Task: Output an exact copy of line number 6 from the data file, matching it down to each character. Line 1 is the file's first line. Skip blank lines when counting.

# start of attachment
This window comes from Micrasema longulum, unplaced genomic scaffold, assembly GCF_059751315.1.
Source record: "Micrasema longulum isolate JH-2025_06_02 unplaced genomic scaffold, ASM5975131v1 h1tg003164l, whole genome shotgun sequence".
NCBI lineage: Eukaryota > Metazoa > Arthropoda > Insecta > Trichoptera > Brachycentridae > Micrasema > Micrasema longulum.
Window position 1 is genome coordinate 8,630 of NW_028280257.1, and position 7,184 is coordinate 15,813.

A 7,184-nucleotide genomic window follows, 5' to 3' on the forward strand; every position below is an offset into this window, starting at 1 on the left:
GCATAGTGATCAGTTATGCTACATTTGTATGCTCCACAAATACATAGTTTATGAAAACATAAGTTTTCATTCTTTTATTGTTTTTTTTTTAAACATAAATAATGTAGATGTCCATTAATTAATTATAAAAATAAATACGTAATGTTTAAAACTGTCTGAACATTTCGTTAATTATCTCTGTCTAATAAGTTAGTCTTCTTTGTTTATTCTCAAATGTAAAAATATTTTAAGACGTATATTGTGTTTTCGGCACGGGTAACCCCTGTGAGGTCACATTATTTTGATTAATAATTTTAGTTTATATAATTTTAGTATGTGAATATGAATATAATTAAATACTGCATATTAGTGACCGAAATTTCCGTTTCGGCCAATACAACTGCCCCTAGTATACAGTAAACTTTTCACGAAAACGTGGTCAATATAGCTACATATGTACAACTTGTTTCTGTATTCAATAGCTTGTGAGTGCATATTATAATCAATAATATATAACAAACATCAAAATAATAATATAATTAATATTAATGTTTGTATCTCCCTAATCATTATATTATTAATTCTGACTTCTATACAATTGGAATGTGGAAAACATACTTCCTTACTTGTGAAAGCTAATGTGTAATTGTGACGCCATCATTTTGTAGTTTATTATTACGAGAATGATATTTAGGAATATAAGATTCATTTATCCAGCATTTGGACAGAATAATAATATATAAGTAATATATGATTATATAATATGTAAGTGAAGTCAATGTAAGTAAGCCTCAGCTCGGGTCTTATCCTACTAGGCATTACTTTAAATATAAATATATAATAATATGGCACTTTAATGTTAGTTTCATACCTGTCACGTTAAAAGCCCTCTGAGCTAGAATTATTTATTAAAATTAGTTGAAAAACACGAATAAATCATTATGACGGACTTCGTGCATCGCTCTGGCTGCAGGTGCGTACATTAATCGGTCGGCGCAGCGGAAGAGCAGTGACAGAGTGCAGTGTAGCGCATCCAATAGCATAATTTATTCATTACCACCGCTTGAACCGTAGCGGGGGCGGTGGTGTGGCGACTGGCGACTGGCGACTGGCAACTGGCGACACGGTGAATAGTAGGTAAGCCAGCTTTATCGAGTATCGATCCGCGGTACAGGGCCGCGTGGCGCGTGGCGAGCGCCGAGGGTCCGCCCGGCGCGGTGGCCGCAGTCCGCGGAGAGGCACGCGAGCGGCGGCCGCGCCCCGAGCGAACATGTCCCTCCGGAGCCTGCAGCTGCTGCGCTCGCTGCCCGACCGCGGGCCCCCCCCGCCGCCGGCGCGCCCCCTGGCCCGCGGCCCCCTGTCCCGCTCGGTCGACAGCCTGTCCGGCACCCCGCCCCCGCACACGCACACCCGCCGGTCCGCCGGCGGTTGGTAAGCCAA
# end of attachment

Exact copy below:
GCATAGTGATCAGTTATGCTACATTTGTATGCTCCACAAATACATAGTTTATGAAAACATAAGTTTTCATTCTTTTATTGTTTTTTTTTTAAACATAAATAATGTAGATGTCCATTAATTAATTATAAAAATAAATACGTAATGTTTAAAACTGTCTGAACATTTCGTTAATTATCTCTGTCTAATAAGTTAGTCTTCTTTGTTTATTCTCAAATGTAAAAATATTTTAAGACGTATATTGTGTTTTCGGCACGGGTAACCCCTGTGAGGTCACATTATTTTGATTAATAATTTTAGTTTATATAATTTTAGTATGTGAATATGAATATAATTAAATACTGCATATTAGTGACCGAAATTTCCGTTTCGGCCAATACAACTGCCCCTAGTATACAGTAAACTTTTCACGAAAACGTGGTCAATATAGCTACATATGTACAACTTGTTTCTGTATTCAATAGCTTGTGAGTGCATATTATAATCAATAATATATAACAAACATCAAAATAATAATATAATTAATATTAATGTTTGTATCTCCCTAATCATTATATTATTAATTCTGACTTCTATACAATTGGAATGTGGAAAACATACTTCCTTACTTGTGAAAGCTAATGTGTAATTGTGACGCCATCATTTTGTAGTTTATTATTACGAGAATGATATTTAGGAATATAAGATTCATTTATCCAGCATTTGGACAGAATAATAATATATAAGTAATATATGATTATATAATATGTAAGTGAAGTCAATGTAAGTAAGCCTCAGCTCGGGTCTTATCCTACTAGGCATTACTTTAAATATAAATATATAATAATATGGCACTTTAATGTTAGTTTCATACCTGTCACGTTAAAAGCCCTCTGAGCTAGAATTATTTATTAAAATTAGTTGAAAAACACGAATAAATCATTATGACGGACTTCGTGCATCGCTCTGGCTGCAGGTGCGTACATTAATCGGTCGGCGCAGCGGAAGAGCAGTGACAGAGTGCAGTGTAGCGCATCCAATAGCATAATTTATTCATTACCACCGCTTGAACCGTAGCGGGGGCGGTGGTGTGGCGACTGGCGACTGGCGACTGGCAACTGGCGACACGGTGAATAGTAGGTAAGCCAGCTTTATCGAGTATCGATCCGCGGTACAGGGCCGCGTGGCGCGTGGCGAGCGCCGAGGGTCCGCCCGGCGCGGTGGCCGCAGTCCGCGGAGAGGCACGCGAGCGGCGGCCGCGCCCCGAGCGAACATGTCCCTCCGGAGCCTGCAGCTGCTGCGCTCGCTGCCCGACCGCGGGCCCCCCCCGCCGCCGGCGCGCCCCCTGGCCCGCGGCCCCCTGTCCCGCTCGGTCGACAGCCTGTCCGGCACCCCGCCCCCGCACACGCACACCCGCCGGTCCGCCGGCGGTTGGTAAGCCAA